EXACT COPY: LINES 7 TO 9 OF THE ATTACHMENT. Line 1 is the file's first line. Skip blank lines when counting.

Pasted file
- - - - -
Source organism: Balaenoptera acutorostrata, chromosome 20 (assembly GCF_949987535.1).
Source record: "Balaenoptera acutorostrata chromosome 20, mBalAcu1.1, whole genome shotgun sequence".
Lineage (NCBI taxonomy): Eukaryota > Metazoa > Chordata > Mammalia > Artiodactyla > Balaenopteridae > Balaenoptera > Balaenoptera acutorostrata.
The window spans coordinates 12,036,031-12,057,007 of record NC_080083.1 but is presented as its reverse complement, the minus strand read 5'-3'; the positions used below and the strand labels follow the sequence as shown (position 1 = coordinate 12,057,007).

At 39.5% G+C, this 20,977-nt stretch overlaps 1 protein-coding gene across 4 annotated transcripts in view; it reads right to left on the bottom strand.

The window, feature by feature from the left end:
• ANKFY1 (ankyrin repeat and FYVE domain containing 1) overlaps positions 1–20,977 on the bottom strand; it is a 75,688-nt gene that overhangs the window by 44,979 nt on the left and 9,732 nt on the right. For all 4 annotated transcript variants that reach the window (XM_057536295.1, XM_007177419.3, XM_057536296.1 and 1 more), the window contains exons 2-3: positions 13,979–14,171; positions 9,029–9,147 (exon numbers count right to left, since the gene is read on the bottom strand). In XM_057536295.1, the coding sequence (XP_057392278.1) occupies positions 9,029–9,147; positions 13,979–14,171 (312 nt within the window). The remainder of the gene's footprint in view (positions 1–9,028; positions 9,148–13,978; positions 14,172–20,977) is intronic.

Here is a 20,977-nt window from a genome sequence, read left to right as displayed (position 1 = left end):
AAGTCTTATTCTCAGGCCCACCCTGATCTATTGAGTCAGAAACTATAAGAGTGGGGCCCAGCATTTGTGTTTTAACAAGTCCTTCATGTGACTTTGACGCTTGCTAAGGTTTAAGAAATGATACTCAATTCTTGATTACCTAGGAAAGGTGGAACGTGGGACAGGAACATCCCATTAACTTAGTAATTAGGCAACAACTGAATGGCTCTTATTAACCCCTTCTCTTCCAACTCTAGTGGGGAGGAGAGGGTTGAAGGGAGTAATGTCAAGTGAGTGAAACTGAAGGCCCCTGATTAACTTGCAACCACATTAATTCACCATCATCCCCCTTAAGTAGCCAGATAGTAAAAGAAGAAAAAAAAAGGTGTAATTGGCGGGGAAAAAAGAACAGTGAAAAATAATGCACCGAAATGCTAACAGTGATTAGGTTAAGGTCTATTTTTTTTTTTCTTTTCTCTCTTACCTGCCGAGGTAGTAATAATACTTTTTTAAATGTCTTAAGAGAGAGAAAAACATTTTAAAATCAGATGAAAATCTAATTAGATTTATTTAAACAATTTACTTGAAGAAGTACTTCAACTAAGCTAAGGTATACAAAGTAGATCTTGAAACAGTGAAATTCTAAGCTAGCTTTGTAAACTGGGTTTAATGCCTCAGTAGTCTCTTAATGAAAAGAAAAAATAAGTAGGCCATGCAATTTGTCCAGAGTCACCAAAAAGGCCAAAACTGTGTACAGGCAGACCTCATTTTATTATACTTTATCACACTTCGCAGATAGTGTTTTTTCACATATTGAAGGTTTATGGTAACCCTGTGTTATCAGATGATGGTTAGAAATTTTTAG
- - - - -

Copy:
• ANKFY1 (ankyrin repeat and FYVE domain containing 1) overlaps positions 1–20,977 on the bottom strand; it is a 75,688-nt gene that overhangs the window by 44,979 nt on the left and 9,732 nt on the right. For all 4 annotated transcript variants that reach the window (XM_057536295.1, XM_007177419.3, XM_057536296.1 and 1 more), the window contains exons 2-3: positions 13,979–14,171; positions 9,029–9,147 (exon numbers count right to left, since the gene is read on the bottom strand). In XM_057536295.1, the coding sequence (XP_057392278.1) occupies positions 9,029–9,147; positions 13,979–14,171 (312 nt within the window). The remainder of the gene's footprint in view (positions 1–9,028; positions 9,148–13,978; positions 14,172–20,977) is intronic.

Here is a 20,977-nt window from a genome sequence, read left to right as displayed (position 1 = left end):
AAGTCTTATTCTCAGGCCCACCCTGATCTATTGAGTCAGAAACTATAAGAGTGGGGCCCAGCATTTGTGTTTTAACAAGTCCTTCATGTGACTTTGACGCTTGCTAAGGTTTAAGAAATGATACTCAATTCTTGATTACCTAGGAAAGGTGGAACGTGGGACAGGAACATCCCATTAACTTAGTAATTAGGCAACAACTGAATGGCTCTTATTAACCCCTTCTCTTCCAACTCTAGTGGGGAGGAGAGGGTTGAAGGGAGTAATGTCAAGTGAGTGAAACTGAAGGCCCCTGATTAACTTGCAACCACATTAATTCACCATCATCCCCCTTAAGTAGCCAGATAGTAAAAGAAGAAAAAAAAAGGTGTAATTGGCGGGGAAAAAAGAACAGTGAAAAATAATGCACCGAAATGCTAACAGTGATTAGGTTAAGGTCTATTTTTTTTTTTCTTTTCTCTCTTACCTGCCGAGGTAGTAATAATACTTTTTTAAATGTCTTAAGAGAGAGAAAAACATTTTAAAATCAGATGAAAATCTAATTAGATTTATTTAAACAATTTACTTGAAGAAGTACTTCAACTAAGCTAAGGTATACAAAGTAGATCTTGAAACAGTGAAATTCTAAGCTAGCTTTGTAAACTGGGTTTAATGCCTCAGTAGTCTCTTAATGAAAAGAAAAAATAAGTAGGCCATGCAATTTGTCCAGAGTCACCAAAAAGGCCAAAACTGTGTACAGGCAGACCTCATTTTATTATACTTTATCACACTTCGCAGATAGTGTTTTTTCACATATTGAAGGTTTATGGTAACCCTGTGTTATCAGATGATGGTTAGAAATTTTTAG